Transforming our healthcare system is one of the biggest challenges facing the U.S. today. In 2011, the first of 76 million baby boomers will turn 65, creating a dramatic and lasting impact on our ability to care for older Americans. The key to this transformation is technology, which can save untold billions of dollars and improve the quality of care.
Technology can help us better organize healthcare and create a system that is more rational, equitable and affordable. Millions of Americans do not have access to the medical expertise that exists because we don't apply information technology to the practice of medicine as we should.
It's always tempting to look to the future and think about what kinds of new technologies could be invented to improve the quality of care. And we do need to do that. But many of the technologies we need already exist. The challenge is to apply them.
As a nation, we have access to technology that seems limitless in its potential. Yet millions do not benefit from this know-how, because we do not adequately or routinely apply IT to the practice of medicine.
* More than 90% of the 30 billion annual medical transactions are conducted by phone, fax or stamped mail.
* Only one-third of hospitals have computerized order-entry systems-and fewer than 5% require their use.
* Only 5% of clinicians and 19% of provider organizations use electronic medical records.
* While we know that illegible penmanship is not a required course in medical schools, it is a popular elective. Yet fewer than 5% of physicians write electronic prescriptions. In 2003, Florida began requiring doctors to write more legibly. I think we often feel a little queasy when we see the mass-or maybe the mess-of handwritten notes from our own doctor and from others we have consulted. Can health providers actually make sense of all these things? Can anyone? I hope so. But it looks discouraging.
Happily, e-prescribing is included in the new Medicare law. This can produce enormous savings in pharmaceutical costs. It could mean:
* A reduction of administrative costs of about $4 per prescription for an estimated total savings of $13 billion annually.
* A reduction estimated at $10 per prescription for mail-order drugs, worth about $11 billion annually.
* Savings on formulary or generic drugs, estimated to be as much as $36 billion annually.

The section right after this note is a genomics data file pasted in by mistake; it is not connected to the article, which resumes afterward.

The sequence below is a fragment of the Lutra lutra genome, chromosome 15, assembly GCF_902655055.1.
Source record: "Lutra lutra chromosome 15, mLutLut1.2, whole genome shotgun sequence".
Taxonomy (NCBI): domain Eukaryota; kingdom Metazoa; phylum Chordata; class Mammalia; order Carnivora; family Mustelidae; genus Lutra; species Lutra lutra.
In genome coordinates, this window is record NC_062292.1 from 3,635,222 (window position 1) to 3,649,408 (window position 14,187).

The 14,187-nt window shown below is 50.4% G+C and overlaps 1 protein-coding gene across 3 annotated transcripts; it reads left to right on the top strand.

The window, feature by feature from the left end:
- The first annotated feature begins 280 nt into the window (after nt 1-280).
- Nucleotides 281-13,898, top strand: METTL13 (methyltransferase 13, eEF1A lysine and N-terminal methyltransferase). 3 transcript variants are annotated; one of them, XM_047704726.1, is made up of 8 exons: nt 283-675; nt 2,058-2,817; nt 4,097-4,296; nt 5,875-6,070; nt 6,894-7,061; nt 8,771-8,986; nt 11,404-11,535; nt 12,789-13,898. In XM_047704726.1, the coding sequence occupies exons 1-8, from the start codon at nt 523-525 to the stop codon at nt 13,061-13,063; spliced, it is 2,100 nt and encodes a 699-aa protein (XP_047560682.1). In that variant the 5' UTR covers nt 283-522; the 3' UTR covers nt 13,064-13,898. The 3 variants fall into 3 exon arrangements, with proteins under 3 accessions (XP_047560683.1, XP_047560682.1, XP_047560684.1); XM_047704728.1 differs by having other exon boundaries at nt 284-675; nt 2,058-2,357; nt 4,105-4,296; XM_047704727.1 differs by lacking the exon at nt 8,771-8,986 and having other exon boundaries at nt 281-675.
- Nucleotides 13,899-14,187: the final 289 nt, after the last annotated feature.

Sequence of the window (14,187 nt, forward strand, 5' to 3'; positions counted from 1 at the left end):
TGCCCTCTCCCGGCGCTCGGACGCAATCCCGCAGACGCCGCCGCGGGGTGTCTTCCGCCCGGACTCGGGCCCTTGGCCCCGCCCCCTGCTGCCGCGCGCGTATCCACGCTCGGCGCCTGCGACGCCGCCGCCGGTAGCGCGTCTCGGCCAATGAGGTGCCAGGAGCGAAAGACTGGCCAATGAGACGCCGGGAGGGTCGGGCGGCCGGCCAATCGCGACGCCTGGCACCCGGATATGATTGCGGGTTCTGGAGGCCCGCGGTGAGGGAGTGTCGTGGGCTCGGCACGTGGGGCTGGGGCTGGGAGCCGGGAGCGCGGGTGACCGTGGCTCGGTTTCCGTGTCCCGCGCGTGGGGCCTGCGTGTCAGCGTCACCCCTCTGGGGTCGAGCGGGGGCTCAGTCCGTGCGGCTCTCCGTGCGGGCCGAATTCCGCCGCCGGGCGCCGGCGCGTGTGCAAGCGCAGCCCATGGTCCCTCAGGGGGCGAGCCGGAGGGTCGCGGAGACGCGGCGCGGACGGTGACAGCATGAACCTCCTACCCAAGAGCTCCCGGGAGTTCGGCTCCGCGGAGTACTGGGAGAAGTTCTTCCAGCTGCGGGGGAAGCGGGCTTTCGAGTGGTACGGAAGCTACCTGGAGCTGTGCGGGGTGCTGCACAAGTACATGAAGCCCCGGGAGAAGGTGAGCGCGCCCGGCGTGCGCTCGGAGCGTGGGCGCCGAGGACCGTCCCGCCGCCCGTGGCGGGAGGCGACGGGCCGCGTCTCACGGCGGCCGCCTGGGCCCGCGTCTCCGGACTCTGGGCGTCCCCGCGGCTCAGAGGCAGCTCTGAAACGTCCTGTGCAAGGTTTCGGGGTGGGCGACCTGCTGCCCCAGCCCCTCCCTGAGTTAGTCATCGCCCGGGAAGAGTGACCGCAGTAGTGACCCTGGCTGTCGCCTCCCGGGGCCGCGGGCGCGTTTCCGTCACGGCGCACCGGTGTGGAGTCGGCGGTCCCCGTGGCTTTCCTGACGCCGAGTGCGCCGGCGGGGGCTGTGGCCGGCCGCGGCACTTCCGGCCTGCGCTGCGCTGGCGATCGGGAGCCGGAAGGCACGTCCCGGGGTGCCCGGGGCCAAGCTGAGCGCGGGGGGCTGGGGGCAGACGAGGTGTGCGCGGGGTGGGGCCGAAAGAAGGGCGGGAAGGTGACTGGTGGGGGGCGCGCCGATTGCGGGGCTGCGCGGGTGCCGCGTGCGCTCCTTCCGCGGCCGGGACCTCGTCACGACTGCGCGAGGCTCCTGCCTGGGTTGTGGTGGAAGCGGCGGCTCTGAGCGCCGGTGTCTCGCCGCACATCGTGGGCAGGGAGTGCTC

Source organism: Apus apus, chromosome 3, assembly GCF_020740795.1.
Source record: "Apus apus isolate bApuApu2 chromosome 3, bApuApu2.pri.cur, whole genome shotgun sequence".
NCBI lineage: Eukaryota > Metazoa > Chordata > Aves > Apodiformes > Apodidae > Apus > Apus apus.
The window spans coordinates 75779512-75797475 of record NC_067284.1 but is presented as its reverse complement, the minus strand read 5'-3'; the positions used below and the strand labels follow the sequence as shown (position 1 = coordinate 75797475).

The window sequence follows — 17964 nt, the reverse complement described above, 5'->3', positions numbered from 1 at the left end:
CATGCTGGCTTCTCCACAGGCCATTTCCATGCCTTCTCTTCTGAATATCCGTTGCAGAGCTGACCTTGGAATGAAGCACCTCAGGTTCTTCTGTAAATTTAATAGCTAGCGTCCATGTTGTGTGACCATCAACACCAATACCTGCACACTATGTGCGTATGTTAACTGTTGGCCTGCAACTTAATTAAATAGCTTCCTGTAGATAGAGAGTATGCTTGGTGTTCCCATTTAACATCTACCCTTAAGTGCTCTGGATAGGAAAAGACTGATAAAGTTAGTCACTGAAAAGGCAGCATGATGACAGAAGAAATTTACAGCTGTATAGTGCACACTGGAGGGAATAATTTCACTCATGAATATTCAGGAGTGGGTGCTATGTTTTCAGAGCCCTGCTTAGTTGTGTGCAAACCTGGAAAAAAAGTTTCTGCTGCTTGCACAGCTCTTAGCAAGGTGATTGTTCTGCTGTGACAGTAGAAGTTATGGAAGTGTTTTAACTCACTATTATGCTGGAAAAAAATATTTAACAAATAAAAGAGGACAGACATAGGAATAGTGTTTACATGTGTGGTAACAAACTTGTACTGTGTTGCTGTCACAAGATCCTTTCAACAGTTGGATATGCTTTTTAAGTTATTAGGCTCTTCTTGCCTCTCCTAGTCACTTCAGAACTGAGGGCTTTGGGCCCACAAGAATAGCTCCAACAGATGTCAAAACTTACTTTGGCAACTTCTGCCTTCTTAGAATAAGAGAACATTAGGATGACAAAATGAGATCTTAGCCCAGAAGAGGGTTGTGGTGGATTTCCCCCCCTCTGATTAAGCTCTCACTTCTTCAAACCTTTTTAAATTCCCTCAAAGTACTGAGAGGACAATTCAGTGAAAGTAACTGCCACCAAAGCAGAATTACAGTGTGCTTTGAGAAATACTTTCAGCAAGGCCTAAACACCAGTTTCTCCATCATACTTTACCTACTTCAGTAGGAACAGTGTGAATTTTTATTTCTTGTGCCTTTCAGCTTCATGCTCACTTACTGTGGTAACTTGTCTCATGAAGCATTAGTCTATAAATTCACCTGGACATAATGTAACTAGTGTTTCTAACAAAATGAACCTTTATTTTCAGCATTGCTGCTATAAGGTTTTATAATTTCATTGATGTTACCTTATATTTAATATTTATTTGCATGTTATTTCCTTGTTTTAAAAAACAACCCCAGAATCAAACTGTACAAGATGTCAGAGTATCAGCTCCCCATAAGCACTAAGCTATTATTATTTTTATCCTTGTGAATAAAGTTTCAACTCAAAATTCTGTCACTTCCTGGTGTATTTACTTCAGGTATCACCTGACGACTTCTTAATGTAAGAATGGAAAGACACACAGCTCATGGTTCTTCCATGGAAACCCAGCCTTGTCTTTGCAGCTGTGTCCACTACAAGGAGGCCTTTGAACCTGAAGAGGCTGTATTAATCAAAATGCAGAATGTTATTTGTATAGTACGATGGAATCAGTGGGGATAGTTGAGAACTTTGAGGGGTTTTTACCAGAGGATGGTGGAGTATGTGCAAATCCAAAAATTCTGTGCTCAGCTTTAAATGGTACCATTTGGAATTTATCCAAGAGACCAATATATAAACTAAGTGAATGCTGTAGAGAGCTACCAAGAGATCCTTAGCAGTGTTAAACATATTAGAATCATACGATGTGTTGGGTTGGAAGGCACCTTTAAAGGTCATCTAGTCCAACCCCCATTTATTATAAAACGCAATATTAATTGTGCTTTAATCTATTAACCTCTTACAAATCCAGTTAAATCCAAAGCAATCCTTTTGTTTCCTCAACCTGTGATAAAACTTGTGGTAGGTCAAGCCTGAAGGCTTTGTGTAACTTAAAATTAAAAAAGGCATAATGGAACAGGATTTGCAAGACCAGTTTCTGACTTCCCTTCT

* Savings because of a reduction in prescription errors, a possible $36 billion.
* And untold billions of dollars saved in the decline of prescription fraud and abuse.
Better IT can foster better coordination and communication among doctors and nurses. It would help everyone get quicker access to information such as lab tests and X-ray results, help overcome memory overload and improve communication with patients.
I think of my own father, who has accumulated two sets of doctors, one in Florida and one in Pittsburgh. But his medical records don't travel with him. Just as we built the transcontinental railroad, using the same track gauge from one end of the country to the other, we need to build a national health information infrastructure.
We also have to figure out how to get the full benefits of other forms of IT that are available but not used in the delivery of healthcare. Informational databases with special reference to patients and their disorders could become routine. Physician consultation by telephone, fax, or e-mail is a remote delivery system waiting to be exploited-but barely is. We hardly think of them as technologies any longer. They are home appliances. Yet many physicians are reluctant to communicate this way.
Another form of technology, already in use in other industries, is radio frequency identification, or RFID. An RFID tag is a tiny chip with a transmitter that can be read by a hand-held device. Because it has 96 different variables, it is said that any given RFID system can be programmed to give a unique identifier to any object.
And this is a technology that is already being used-although in a limited way. Some retailers use RFID for what they call "item level tagging." For example, they put an RFID tag on a suit. Customers, before they pay for it, can go to a kiosk where an RFID reader will suggest a specific tie that would be especially attractive with that suit.
In healthcare, RFID can work in a similar way, perhaps when a patient has chronic condition or a physician needs to know a patient's medications. And in fact, it already is. The emergency room at the Regional Medical Center at Memphis (Tenn.) is using item-level RFID to keep track of patients. There seems to be no reason that we cannot tag patients-not to mention individual medications and other items.
We must keep in mind that technology is simply a means, not an end. The true goal, of course, is to make quality of care better, which will improve patients' lives. These wonderful devices we have now, and others waiting to be invented, must be used wisely, so that first-class healthcare is available, comprehensible and affordable.
So let's take these ideas and others and look ahead to a new vision for a healthy America in 2011-and beyond.
Bill Novelli is chief executive officer of AARP, Washington, which has 36 million members.